magazine | Jul 24, 2019 |
10 brands that put their workers first at every step of the supply chain

Evaluating every step of a company’s supply chain to make sure that its practices are in keeping with the business’s values is no easy feat. These brands cultivate exceptional relationships with their partners and maintain ethical manufacturing and workplace practices through every step of the supply chain. In short, every worker is treated well. “Many of the artisans we work with are dependent on this work for their livelihood, and we are committed to working with them in such a way that there is some constancy to their income via our partnership,” says Laura Aviva, the founder of furniture and accessories brand L’Aviva Home, which has nicknames for the sheep they source their wool from. “It’s a commitment on all sides to build something together that stands the test of time.” Shopping with philanthropy or upcycled materials in mind? Find the rest of BOH’s green shopping guide here.

Homepage photo: Courtesy of L’Aviva Home. Product photography: Courtesy of brands.

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54kibo: The contemporary African design destination’s hand- carved Djembe side table is sourced from the family-run Tekura Studio and crafted by a small group of skilled artisans in Ghana with a WFTO membership in process.

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Tai Ping: Protected by fair pay and safe conditions, Chinese artisans make the hand-tufted Apogean rug in state-of-the art workshops.

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Boll & Branch: The online retailer has invested in organic cotton farms and fair trade factories in India to make luxury bedding like these striped linen sheets.

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The Urban Electric Co.: The Charleston, South Carolina– based manufacturer of made- to-order lighting like Cubism invests in employee amenities, apprenticeships and education.

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de Le Cuona: The textiles house works closely with accredited mills in Europe to make its fabrics, including the silk velvet and linen of this Flange cushion.

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GlobeIn: The subscription box company sources handmade objects—like the Moroccan plate and Malika mug—from fair trade vendors around the globe.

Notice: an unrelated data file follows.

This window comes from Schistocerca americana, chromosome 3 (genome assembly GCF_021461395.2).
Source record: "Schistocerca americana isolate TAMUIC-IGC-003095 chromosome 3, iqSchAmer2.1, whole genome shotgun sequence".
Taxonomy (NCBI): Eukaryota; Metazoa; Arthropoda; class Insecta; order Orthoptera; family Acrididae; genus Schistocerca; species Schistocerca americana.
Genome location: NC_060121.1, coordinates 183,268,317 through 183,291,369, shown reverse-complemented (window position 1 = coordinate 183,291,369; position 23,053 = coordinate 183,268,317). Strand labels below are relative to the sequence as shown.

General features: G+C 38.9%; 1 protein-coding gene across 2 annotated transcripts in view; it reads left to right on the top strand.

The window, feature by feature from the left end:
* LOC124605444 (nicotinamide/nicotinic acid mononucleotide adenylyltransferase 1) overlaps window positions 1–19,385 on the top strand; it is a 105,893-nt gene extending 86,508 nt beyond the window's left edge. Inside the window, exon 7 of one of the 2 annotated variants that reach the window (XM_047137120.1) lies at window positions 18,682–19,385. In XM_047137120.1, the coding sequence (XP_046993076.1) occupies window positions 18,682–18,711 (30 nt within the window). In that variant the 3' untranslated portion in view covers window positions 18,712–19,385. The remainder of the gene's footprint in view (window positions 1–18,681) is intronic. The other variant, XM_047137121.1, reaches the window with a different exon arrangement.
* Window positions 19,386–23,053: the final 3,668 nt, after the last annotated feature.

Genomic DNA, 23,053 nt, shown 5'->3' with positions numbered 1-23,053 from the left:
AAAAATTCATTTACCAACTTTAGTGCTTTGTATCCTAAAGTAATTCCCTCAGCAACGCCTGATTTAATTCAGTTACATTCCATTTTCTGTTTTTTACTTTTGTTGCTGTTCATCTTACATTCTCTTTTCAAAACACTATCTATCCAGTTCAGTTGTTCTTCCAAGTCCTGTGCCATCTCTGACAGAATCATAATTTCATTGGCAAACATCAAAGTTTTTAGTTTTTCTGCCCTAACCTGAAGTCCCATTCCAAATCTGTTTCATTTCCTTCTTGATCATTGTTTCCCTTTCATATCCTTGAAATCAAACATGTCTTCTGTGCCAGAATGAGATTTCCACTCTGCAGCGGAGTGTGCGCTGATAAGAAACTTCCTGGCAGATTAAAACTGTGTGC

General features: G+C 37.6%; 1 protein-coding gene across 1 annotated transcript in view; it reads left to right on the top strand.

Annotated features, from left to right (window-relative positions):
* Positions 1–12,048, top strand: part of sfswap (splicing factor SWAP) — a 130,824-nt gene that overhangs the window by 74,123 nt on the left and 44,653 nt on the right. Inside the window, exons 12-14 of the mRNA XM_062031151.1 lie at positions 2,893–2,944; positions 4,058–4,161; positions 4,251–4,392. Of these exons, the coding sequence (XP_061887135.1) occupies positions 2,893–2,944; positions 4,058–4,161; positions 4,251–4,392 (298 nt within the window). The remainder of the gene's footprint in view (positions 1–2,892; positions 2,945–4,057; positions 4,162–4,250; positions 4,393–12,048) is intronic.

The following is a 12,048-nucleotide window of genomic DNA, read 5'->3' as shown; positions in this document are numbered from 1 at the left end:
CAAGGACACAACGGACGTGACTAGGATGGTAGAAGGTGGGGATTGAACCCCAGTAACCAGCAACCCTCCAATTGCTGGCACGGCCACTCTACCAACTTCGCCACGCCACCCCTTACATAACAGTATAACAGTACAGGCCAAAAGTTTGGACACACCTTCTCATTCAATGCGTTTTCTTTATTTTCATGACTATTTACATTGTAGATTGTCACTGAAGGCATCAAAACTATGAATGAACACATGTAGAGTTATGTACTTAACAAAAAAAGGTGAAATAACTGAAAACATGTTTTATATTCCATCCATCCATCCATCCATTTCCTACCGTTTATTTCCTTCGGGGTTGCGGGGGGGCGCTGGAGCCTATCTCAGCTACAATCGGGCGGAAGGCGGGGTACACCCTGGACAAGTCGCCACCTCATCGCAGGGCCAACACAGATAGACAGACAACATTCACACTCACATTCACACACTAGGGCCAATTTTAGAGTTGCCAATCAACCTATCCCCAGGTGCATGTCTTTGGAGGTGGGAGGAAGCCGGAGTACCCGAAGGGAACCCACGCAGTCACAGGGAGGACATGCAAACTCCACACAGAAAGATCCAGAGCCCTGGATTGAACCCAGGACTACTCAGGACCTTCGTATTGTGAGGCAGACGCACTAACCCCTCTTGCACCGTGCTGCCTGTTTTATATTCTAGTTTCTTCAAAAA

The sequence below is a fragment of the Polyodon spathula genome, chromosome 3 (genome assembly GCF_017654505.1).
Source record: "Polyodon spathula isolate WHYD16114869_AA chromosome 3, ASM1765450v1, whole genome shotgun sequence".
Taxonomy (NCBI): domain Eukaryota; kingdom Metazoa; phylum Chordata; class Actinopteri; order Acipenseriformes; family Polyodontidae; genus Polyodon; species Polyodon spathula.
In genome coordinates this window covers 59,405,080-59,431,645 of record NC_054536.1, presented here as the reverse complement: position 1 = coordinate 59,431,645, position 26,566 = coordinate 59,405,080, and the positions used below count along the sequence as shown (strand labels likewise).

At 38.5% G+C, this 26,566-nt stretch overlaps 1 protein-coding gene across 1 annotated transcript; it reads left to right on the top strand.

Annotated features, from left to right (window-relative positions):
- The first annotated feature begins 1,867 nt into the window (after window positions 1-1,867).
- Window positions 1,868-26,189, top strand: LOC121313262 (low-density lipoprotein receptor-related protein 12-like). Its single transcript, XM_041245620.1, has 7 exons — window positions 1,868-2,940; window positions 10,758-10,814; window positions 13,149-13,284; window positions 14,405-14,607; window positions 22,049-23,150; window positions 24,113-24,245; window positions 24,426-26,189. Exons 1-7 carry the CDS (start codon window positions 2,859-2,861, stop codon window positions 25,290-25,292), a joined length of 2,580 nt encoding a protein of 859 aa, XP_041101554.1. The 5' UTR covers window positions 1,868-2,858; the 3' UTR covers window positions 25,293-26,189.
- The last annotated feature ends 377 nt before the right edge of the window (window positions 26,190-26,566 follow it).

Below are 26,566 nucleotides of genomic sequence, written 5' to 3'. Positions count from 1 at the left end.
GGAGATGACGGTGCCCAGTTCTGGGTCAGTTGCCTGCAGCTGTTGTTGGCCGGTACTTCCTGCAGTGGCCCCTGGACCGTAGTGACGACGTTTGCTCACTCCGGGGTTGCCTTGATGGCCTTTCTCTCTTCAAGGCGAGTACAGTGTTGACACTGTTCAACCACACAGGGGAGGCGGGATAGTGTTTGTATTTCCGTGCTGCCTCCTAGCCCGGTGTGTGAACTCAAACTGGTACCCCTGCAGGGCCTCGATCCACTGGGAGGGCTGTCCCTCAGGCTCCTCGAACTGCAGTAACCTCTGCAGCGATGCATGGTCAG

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Merida: The brand’s jute rugs are made in partnership with GoodWeave, a network of nonprofit organizations dedicated to preventing child labor in the rug industry.

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L'Aviva Home: Materials for the Jujuy rug are sourced from an Argentinian women’s cooperative that raises sheep, then shears and hand-spins their wool. (The sheep are given nicknames according to their coloring: hormiga, meaning bee, when they are multicolored; chola when they are white; and choco when they are brown.) The co-op is one of many artisan groups the New York design studio collaborates with; another, in Bolivia, creates Árbol lamps from salvaged tropical hardwood.

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ducduc: Crafted in the children’s furniture company's restored 1890s production facility in Connecticut, the Regency bunk bed—and all of the brand’s catalog—is made to order by master builders in a safe, clean work environment in an area of high unemployment.

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Ngala Trading: Founders Lawson Ricketts​ and Nick Geimer visit with their manufacturing partners in Africa about four times per year. (The pair, having lived in South Africa for a decade, are close to many of their partners’ families, as well.) The Nama side table is made with ostrich eggshells, a byproduct of the local food industry.

This article originally appeared in Summer 2019 issue of Business of Home, Issue 12. Subscribe for more.

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